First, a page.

Help

Viewing Thomas Jefferson's Bible requires a modern browser with Javascript enabled (if you've seen the book here, then you probably meet the requirements). This website has been designed to allow you to view the book in two ways. The first displays each spread or folio of the book in it's entirety allowing you to view the Greek, Latin, French and English as Thomas Jefferson painstakingly assembled. You can zoom in on any section of the page by double-clicking the area of the page you wish to view, alternatively you can use the small (+) and (-) butons located near the bottom, right corner of the book. The second way to view the book is by toggling on the transcription. This transcription is a digital copy of the text on each page (English-only). You can toggle the transcription on or off at any time but clicking the "Show the Transcription" button located above the book toward the right side of the screen. Regardless of how you choose to view the book, you'll be able to move between pages using the small arrows located to the left and right of the book. Finally, you can search the contents of the book (English-only) at any point using the search box near the top of each page.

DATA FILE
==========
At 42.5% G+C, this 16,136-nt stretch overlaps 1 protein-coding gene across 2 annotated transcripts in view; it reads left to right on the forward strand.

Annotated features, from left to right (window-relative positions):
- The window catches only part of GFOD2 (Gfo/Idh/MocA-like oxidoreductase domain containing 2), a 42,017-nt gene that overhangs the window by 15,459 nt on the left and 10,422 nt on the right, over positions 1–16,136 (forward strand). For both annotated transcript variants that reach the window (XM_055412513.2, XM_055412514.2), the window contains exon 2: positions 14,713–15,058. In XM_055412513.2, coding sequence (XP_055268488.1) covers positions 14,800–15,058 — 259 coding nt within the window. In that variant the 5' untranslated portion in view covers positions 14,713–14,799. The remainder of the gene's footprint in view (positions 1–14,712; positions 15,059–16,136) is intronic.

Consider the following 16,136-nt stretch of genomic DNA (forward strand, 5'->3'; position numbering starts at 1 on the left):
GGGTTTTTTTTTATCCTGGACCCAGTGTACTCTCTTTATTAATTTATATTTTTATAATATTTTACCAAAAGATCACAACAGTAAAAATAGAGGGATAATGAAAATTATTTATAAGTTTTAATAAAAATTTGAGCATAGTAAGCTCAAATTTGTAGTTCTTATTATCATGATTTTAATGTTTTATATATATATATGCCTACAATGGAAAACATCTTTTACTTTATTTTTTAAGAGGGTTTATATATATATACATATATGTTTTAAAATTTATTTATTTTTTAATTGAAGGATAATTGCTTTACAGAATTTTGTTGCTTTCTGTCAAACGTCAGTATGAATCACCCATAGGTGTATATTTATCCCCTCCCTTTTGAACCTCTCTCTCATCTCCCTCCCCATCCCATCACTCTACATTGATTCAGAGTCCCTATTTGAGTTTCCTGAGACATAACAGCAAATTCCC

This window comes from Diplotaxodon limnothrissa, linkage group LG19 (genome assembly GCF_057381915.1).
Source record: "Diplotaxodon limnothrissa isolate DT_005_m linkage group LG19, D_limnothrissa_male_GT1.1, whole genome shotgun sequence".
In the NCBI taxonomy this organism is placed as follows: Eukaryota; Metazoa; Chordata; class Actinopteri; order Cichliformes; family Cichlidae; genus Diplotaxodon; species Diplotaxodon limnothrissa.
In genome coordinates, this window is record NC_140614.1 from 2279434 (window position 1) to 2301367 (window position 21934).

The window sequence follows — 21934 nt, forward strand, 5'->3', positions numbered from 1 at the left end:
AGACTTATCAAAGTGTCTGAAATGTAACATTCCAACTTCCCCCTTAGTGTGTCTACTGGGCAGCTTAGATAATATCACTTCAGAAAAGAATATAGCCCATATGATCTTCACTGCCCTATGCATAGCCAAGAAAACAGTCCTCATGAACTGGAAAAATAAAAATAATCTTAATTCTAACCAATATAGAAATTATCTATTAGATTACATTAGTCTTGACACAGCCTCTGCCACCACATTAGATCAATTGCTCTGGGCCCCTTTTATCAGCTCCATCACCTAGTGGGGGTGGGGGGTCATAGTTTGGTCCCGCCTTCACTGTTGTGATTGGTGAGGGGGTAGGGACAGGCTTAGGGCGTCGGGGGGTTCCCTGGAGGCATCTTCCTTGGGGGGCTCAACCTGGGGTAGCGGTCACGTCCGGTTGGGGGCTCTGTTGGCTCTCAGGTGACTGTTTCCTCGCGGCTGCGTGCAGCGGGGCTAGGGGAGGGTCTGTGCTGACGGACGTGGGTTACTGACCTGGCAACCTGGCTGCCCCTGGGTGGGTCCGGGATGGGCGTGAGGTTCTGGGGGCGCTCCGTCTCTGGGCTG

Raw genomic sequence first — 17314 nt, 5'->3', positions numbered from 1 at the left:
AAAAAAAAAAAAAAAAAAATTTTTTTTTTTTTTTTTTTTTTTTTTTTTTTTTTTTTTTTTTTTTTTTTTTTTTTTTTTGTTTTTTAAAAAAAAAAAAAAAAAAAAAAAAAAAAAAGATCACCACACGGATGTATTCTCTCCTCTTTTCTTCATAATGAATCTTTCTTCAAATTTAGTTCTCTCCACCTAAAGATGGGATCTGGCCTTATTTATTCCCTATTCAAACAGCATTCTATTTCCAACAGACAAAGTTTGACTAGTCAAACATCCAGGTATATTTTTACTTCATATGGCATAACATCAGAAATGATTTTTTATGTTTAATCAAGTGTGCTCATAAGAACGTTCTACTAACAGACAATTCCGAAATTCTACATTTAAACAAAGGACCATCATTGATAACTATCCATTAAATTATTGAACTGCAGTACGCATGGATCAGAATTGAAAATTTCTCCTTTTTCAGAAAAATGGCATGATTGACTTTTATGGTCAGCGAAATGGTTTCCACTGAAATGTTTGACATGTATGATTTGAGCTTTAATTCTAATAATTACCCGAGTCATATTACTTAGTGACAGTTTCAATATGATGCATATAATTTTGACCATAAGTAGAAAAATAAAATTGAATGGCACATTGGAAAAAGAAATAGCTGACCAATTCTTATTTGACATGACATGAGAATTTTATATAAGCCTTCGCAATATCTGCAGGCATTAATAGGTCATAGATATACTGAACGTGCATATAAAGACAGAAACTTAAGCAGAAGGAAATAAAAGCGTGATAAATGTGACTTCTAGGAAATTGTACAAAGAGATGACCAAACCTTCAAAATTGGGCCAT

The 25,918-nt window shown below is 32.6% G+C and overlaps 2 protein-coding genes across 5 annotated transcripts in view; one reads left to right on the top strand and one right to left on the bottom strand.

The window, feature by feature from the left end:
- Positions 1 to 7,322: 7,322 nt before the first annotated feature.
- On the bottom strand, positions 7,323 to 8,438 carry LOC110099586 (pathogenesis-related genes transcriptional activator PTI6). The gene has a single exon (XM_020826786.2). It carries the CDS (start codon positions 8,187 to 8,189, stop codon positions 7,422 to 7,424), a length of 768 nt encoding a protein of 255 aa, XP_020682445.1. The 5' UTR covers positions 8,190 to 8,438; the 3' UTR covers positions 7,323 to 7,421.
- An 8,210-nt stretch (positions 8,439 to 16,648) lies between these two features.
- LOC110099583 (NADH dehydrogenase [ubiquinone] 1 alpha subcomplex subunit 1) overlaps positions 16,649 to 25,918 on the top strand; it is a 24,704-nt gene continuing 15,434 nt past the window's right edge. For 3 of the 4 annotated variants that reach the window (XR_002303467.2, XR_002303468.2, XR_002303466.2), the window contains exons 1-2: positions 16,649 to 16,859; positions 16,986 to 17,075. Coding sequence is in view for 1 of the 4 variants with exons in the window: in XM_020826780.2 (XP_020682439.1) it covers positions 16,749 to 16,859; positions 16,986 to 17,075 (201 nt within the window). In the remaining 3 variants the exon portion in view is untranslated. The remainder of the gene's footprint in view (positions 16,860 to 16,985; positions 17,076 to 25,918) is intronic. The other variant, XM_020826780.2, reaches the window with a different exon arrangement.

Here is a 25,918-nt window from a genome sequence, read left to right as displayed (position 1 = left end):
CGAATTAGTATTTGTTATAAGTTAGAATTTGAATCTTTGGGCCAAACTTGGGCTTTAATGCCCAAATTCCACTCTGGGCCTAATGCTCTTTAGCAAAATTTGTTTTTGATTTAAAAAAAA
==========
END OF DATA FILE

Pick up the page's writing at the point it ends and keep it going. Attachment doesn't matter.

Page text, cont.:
Return to Thomas Jefferson's Bible.

News

Opening in November Press Release

The Thomas Jefferson Bible goes on exhibit November 11, 2011 at the Albert H. Small Documents Gallery in the National Museum of American History

Continue reading...

Conservation Blog Post: Disbinding Blog Post

It is difficult to describe how one faces the prospect of taking apart a national treasure. Of course, in order to reach the level of craftsmanship required, there are years of education and practice required, but that doesn't begin to fully describe it.

Continue reading...

History

Portrait of Thomas Jefferson
"I am of a sect by myself, as far
as I know." — Thomas Jefferson, 1819

Conservation

Separating pages
Removing the stubs
Resewing

Purchase a Copy

The Jefferson Bible, Smithsonian Edition, is a full-color facsimile created from high-resolution digital photographs of recently conserved and rebound pages.

Continue reading...